Marc Lasry, a co-owner of the N.B.A.’s Milwaukee Bucks, has reached an agreement to sell his share of the team to Jimmy and Dee Haslam, who own the N.F.L.’s Cleveland Browns, according to a person familiar with the deal.
The transaction values the Bucks at $3.5 billion. Spokesmen for the Browns and the Bucks declined to comment.
Lasry purchased the team in 2014 for $550 million along with Wes Edens and Jamie Dinan, with each purchasing an equal share of the organization.
Lasry is currently the team’s governor, which is the top decision-making position in an N.B.A. organization. He and Edens alternate in the role, and the Haslams will have the same arrangement within the ownership group, the person familiar with the deal said.
Lasry helped preside over one of the most successful eras for the franchise, in part because of the transcendent talent of Giannis Antetokounmpo, who was drafted in 2013.
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Kansas City’s down-to-the-wire victory over Philadelphia gave the team its second title in four seasons.
Antetokounmpo won the league’s Most Valuable Player Award in 2019 and 2020. He led the Bucks to an N.B.A. championship in 2021, the second in Bucks history. Their first came in 1971.
The Haslams have had less success in the N.F.L. The Browns have had a winning record only once since the Haslams purchased the team in 2012, and went winless in 2017.
In 2022, the Haslams traded for quarterback Deshaun Watson and awarded him a fully guaranteed five-year, $230 million contract after more than two dozen women accused Watson of sexual misconduct during massage appointments. The Haslams and the Browns came under scrutiny for not talking to any of Watson’s accusers or their lawyers before making the trade, after which three new lawsuits were filed against him.
Watson has denied the accusations against him. Two Texas grand juries declined to indict Watson on criminal charges, and Watson settled 23 of the 26 lawsuits filed against him (one case was withdrawn for privacy reasons).
The Haslams’ deal to purchase a share of the Bucks would expand their sports holdings into a third American sports league. In addition to the Browns, the Haslams also own the Columbus Crew in Major League Soccer. The Haslams’ ownership group took over the soccer team in 2019, keeping it in Ohio after its previous owner had threatened to move the team to Texas.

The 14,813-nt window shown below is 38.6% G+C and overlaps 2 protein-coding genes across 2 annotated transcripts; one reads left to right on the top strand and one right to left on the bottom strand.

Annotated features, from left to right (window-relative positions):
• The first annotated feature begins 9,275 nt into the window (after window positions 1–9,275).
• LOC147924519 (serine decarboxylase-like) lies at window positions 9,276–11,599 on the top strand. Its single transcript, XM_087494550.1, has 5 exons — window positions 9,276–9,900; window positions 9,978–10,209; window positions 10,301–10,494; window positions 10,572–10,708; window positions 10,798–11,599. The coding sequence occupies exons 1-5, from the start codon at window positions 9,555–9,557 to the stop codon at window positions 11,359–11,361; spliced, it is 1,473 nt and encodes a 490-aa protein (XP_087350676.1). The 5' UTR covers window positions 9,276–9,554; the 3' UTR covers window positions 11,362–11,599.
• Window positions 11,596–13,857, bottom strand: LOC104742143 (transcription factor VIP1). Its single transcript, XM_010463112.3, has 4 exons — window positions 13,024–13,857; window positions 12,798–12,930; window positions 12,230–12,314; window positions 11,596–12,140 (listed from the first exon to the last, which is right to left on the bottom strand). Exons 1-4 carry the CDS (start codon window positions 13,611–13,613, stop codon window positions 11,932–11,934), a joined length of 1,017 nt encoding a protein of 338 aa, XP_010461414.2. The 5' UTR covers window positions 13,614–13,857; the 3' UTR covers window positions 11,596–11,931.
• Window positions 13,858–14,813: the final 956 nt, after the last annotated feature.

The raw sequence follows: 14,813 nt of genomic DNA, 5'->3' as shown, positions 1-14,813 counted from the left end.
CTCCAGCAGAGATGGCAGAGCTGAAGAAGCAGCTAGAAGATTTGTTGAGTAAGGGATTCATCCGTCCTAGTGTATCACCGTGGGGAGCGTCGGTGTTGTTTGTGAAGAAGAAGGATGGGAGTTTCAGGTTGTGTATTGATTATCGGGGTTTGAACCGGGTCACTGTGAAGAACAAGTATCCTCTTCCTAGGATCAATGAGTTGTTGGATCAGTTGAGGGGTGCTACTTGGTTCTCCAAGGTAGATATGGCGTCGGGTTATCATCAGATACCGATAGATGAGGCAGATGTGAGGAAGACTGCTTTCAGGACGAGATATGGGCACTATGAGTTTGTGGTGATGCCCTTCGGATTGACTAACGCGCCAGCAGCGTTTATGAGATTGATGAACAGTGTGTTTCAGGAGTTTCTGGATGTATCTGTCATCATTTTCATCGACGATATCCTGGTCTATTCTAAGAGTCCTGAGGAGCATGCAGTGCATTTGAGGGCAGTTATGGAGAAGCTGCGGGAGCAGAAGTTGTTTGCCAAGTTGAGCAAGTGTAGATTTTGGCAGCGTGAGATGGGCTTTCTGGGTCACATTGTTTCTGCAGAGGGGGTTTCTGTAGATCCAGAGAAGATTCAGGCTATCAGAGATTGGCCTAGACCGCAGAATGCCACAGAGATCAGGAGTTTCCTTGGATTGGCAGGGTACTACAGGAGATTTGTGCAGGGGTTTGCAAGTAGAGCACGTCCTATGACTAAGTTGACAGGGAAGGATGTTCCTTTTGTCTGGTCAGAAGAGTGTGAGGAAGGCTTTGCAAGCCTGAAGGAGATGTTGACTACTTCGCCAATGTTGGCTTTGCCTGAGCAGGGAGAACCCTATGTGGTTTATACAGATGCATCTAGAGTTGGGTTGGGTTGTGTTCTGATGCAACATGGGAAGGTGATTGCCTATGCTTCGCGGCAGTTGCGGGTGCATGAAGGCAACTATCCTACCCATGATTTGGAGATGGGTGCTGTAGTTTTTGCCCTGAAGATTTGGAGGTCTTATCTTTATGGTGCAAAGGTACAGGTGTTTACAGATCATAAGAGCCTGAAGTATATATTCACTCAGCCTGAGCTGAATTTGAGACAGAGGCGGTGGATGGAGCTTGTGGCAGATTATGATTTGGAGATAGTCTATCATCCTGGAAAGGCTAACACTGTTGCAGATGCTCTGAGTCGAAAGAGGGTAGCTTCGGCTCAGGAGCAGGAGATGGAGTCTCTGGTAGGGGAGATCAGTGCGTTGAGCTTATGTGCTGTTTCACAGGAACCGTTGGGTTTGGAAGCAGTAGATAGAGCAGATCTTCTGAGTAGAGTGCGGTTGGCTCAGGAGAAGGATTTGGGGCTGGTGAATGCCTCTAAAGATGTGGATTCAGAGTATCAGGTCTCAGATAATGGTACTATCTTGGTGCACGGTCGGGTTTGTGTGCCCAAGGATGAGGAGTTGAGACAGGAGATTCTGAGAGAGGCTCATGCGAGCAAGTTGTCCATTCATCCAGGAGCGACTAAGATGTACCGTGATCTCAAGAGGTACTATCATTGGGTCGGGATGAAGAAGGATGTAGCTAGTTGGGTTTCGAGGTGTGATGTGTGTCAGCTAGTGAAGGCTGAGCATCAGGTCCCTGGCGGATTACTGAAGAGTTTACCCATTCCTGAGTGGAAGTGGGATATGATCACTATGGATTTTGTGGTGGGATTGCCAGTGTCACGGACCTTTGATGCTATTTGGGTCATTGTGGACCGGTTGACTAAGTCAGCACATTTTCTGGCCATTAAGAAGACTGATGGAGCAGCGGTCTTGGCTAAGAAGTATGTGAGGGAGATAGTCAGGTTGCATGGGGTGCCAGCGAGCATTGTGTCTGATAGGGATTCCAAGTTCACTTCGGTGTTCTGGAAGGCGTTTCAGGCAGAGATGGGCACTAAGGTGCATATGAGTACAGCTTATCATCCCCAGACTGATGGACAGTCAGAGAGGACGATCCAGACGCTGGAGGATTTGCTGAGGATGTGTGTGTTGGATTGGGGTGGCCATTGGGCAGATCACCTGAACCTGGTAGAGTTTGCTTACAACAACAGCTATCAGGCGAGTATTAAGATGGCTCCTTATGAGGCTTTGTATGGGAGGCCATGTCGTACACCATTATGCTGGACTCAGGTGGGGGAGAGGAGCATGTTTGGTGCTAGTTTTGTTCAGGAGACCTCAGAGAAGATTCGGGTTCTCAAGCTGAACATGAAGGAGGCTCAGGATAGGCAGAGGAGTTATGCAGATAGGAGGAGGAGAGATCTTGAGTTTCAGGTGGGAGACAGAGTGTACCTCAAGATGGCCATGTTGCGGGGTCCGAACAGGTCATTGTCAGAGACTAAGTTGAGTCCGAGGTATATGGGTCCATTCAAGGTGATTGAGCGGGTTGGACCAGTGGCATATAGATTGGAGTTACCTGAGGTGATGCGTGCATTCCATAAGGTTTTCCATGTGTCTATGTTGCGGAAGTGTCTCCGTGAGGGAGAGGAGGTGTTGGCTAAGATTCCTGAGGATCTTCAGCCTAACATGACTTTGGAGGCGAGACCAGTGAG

Before the sale of the Bucks becomes official, the N.B.A. will complete a background check on the Haslams. Then the league’s board of governors will vote on whether to approve the sale. Once the league has approved a buyer, the board’s vote is considered a formality.
The agreement between Lasry and the Haslams comes two months after Mat Ishbia reached an agreement to purchase a majority share of the Phoenix Suns. Ishbia purchased 57 percent of the Suns, which were valued at $4 billion as part of that deal. His purchase included the entire portion that had belonged to Robert Sarver. Sarver decided to sell the team under pressure after an N.B.A. investigation found that he had engaged in pervasive misconduct while owning the organization, including using racial slurs against Black people and treating female employees unfairly.
Ishbia was approved by the board of governors with a 29-to-0 vote; the Cleveland Cavaliers owner Dan Gilbert, Isbhia’s rival in the mortgage business, abstained.
If approved, the Haslams would join a small group of billionaires with major ownership stakes in both the N.B.A. and the N.F.L. Jodie Allen is the controlling owner of the N.F.L.’s Seattle Seahawks and the N.B.A.’s Portland Trail Blazers. Gayle Benson owns the N.F.L. and N.B.A. teams in New Orleans. Stan Kroenke’s holdings include the N.F.L.’s Los Angeles Rams and the N.B.A.’s Denver Nuggets.
Andrew Das contributed reporting.